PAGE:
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Amazonian Languages Focus of LAII Lecture

The UNM Latin American & Iberian Institute (LAII) is pleased to announce the fifth presentation in its Spring 2014 Lecture Series, "A Collaborative Approach to Lexicographic Documentation: A Case Study from the Amazon," with Dr. Rosa Vallejos Yopan, an Assistant Professor jointly appointed to the Department of Linguistics and the Department of Spanish and Portuguese, and a faculty affiliate of the LAII, at UNM. The presentation will be held Thursday, March 27, 2014, from 12:00-1:00 p.m. in the LAII Conference Room. Please see the event flyer for reference.

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Given the growing recognition of how much indigenous communities know about the natural world that have yet to be recognized by the mainstream sciences, the lexicographic documentation of languages on the brink of extinction is an urgent task. The vocabulary of a language represents a natural window to explore and record several dimensions of the communities' traditional knowledge. From a linguistic perspective, it is impossible to give a full account of how a language functions without knowing its lexicon and phraseology. Yet from the speech communities' perspective, dictionaries are essential to implement initiatives that aim to preserve their ancestral languages.

This talk shares experiences and challenges regarding the lexicographic documentation of Kokama, an endangered language of Peru. The Kokama people live in settlements on the upper reaches of the Amazon River proper and several of its major tributaries, including the Marañon, Ucayali, and Nanay Rivers. Although the ethnic population is estimated at 20,000, their ancestral language is seriously endangered: most of the remaining fluent speakers are older than 60 years, and the natural process of language transmission was interrupted about five decades ago. Since the early 1980s, there have been several community-based language revitalization efforts to preserve the language, the development of a dictionary being one of them.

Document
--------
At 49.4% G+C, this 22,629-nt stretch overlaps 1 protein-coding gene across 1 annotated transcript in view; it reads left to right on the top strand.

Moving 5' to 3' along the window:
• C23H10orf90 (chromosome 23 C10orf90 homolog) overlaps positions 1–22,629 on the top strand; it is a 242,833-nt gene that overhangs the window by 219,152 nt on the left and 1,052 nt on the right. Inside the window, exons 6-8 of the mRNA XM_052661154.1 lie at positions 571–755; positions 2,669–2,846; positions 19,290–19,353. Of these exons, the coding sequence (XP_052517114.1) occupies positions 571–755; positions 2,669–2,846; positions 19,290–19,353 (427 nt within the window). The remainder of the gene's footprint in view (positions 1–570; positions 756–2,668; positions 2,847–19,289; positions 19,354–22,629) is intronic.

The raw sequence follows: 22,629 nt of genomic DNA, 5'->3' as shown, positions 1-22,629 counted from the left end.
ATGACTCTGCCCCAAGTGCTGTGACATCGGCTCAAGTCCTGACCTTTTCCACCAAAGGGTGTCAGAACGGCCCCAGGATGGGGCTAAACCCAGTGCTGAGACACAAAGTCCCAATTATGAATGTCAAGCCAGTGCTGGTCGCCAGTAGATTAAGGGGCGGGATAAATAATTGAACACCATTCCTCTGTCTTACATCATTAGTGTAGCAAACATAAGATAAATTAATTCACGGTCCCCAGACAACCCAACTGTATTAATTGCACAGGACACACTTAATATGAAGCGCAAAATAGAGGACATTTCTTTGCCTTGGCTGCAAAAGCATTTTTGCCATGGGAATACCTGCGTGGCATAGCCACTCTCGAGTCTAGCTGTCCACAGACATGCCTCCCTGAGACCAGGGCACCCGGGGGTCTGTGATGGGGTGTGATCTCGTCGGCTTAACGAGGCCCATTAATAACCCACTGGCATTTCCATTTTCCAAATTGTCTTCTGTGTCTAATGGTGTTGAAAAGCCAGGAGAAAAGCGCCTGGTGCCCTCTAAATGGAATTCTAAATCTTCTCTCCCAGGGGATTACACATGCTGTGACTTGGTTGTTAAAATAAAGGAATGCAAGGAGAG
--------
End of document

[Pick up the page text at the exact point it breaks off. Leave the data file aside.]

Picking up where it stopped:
The topics covered in this talk range from data collection to organization and presentation for producing multiple versions of a multilingual and multidialectal dictionary. Details of the process will be provided, along with sample entries that illustrate the implementation of the underlying principles of this collaborative endeavor. We will focus on fundamental domains for lexicographic documentation (i.e., the human body and house building technology), as well as categories relevant to the Amazon (i.e., ethnozoological and ethnobotanical terms and species). Areas of discussion include issues of dialectal variation, multiple target groups, 'user-friendliness,' as well as the use of technology.

Vallejos received her Ph.D. in Linguistics in 2010 from the University of Oregon and conducted postdoctoral research at the University of Lyon in France. Since 1997, her research has centered in Amazonia, integrating functional syntax, documentary fieldwork and Spanish in contact with Amazonian languages. For her dissertation she wrote A Grammar of Kokama-Kokamilla, which describes an endangered language spoken by approximately 1000 elderly people in the Peruvian Amazon. In 2006, she expanded her studies to Secoya, another minimally documented language spoken by the Aido-Pãi people in the Peru-Colombia border. Her interest in Spanish in contact with Amazonian languages derives from her work with bilingual speakers in a number of language development projects, such as orthography design, teacher-training, production of school materials, among others. Currently, she is building corpora for Kokama, Secoya, and Amazonian Spanish.

Image: Photograph of Amazon river (2005) reprinted with CC &ncopy; from Sam Sokwoo.

--Posted Thursday, March 20, 2014.